Science Questions

What is vertigo?

Thu, 5th Sep 2013

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Brian Beck asked:


Since the age of eighteen, I have dealt with vertigo at least once a year, sometimes two or three times. The only thing a doctor has ever done is to prescribe Antivert, basically a motion sickness med. What's going on with me? If it is an inner ear infection why wouldn't an antibiotic clear it up? Anything I can do?


Thank you very much!








Ginny - So, vertigo is this sensation of dizziness or spinning and most people Inner earwill have experienced it if not any other time when you've had a few too many drinks. But some people get it quite regularly and itís all to do with your inner ear. So, inside your ear, you have three semi-circular canals, little sort of loopy things which are filled with fluid and they're all at 90 degrees to each other. That's how you know which way up your head is and which way itís moving because the fluid inside them moves, knocks into these little sensor hairs and that tells you how you're moving.

When you spin around, the fluid in them starts to spin as well, but after you stop, it keeps spinning for a while and that's what makes you feel dizzy after you've been spinning around. But lots of things can make you feel like you're moving even when you arenít, which is what is happening in vertigo. There's some circumstances when it can be caused by little pieces of debris that have found their way into the inner ear and they confuse the signals that are being sent to the brain. That type of vertigo tends to happen only when your head is in a certain angle so the debris is hitting the little cells. It can also be linked with migraines. In which case, the problem is probably actually not in your ear, but in the nerves or in the brain itself. But scientists still donít really understand migraines. They're a bit of a mystery to us.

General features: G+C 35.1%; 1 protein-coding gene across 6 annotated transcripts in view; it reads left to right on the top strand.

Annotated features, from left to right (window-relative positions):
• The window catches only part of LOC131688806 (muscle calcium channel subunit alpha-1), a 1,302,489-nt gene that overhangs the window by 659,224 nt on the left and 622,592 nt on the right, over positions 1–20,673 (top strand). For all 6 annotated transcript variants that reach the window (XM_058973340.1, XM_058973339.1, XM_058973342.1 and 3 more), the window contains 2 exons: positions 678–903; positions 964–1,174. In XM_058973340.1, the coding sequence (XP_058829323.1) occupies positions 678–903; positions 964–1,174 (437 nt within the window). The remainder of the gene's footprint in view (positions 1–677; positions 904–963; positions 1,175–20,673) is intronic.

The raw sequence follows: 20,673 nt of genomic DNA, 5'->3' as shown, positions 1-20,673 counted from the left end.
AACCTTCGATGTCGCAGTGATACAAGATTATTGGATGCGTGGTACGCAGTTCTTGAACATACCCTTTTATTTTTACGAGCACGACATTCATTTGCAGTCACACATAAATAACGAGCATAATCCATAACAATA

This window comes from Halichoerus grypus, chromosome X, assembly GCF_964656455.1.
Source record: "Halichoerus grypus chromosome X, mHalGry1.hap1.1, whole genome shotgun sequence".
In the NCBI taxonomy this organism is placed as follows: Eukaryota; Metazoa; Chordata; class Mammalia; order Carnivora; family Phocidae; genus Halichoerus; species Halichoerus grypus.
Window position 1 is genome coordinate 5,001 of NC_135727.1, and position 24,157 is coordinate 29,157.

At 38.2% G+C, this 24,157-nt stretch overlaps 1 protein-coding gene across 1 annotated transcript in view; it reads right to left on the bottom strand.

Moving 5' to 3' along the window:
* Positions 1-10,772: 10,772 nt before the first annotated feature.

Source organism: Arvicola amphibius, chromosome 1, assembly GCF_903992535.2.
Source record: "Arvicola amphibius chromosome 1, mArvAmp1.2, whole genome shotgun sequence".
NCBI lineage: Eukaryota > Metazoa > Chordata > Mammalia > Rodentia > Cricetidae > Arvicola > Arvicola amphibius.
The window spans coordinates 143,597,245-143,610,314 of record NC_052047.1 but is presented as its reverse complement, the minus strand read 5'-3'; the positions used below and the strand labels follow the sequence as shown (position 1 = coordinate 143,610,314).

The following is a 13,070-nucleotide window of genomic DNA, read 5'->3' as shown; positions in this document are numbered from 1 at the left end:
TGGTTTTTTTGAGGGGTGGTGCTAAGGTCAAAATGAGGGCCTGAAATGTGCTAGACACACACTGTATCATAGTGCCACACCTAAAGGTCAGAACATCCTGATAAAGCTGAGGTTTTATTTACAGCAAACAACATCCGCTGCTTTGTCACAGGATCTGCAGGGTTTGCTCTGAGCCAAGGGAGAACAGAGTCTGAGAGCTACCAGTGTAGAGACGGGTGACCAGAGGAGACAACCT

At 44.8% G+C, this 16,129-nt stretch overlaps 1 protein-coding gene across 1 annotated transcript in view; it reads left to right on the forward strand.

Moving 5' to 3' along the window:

Chris - Do you know what is weird though? Why the body has evolved to make the decision that when you get motion sickness or vertigo or something to throw up? What's the point of that?

Ginny - Well, vomiting is a sensible response if you've eaten something bad and it seems that dizziness can sometimes be an indicator of poison. So, I think that's how that evolved, that in some circumstances it was very useful to throw up because you'd eaten something bad. And actually, if you throw up a few more times than you need to, that's better than not throwing up when you should.


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